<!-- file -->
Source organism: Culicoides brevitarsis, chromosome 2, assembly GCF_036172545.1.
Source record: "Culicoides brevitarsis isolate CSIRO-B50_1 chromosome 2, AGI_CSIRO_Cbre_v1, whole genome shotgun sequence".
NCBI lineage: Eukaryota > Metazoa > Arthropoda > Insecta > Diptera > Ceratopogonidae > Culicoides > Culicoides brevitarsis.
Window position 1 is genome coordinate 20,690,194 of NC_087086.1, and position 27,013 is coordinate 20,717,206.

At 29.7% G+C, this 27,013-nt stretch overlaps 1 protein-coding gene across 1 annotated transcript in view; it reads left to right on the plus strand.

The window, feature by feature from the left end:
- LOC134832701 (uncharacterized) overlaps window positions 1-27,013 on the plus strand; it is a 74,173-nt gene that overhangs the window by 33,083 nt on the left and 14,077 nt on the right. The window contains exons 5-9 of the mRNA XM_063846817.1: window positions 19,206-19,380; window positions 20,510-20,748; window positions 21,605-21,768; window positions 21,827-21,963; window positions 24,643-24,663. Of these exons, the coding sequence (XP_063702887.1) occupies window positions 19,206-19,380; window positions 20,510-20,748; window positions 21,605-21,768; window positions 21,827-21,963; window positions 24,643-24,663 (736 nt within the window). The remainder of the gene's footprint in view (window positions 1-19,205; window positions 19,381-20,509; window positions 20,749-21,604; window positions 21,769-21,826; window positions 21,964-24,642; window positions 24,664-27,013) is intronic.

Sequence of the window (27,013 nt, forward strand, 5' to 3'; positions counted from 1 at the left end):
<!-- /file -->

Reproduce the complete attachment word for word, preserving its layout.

Source organism: Culicoides brevitarsis, chromosome 2, assembly GCF_036172545.1.
Source record: "Culicoides brevitarsis isolate CSIRO-B50_1 chromosome 2, AGI_CSIRO_Cbre_v1, whole genome shotgun sequence".
NCBI lineage: Eukaryota > Metazoa > Arthropoda > Insecta > Diptera > Ceratopogonidae > Culicoides > Culicoides brevitarsis.
Window position 1 is genome coordinate 20,690,194 of NC_087086.1, and position 27,013 is coordinate 20,717,206.

At 29.7% G+C, this 27,013-nt stretch overlaps 1 protein-coding gene across 1 annotated transcript in view; it reads left to right on the plus strand.

The window, feature by feature from the left end:
- LOC134832701 (uncharacterized) overlaps window positions 1-27,013 on the plus strand; it is a 74,173-nt gene that overhangs the window by 33,083 nt on the left and 14,077 nt on the right. The window contains exons 5-9 of the mRNA XM_063846817.1: window positions 19,206-19,380; window positions 20,510-20,748; window positions 21,605-21,768; window positions 21,827-21,963; window positions 24,643-24,663. Of these exons, the coding sequence (XP_063702887.1) occupies window positions 19,206-19,380; window positions 20,510-20,748; window positions 21,605-21,768; window positions 21,827-21,963; window positions 24,643-24,663 (736 nt within the window). The remainder of the gene's footprint in view (window positions 1-19,205; window positions 19,381-20,509; window positions 20,749-21,604; window positions 21,769-21,826; window positions 21,964-24,642; window positions 24,664-27,013) is intronic.

Sequence of the window (27,013 nt, forward strand, 5' to 3'; positions counted from 1 at the left end):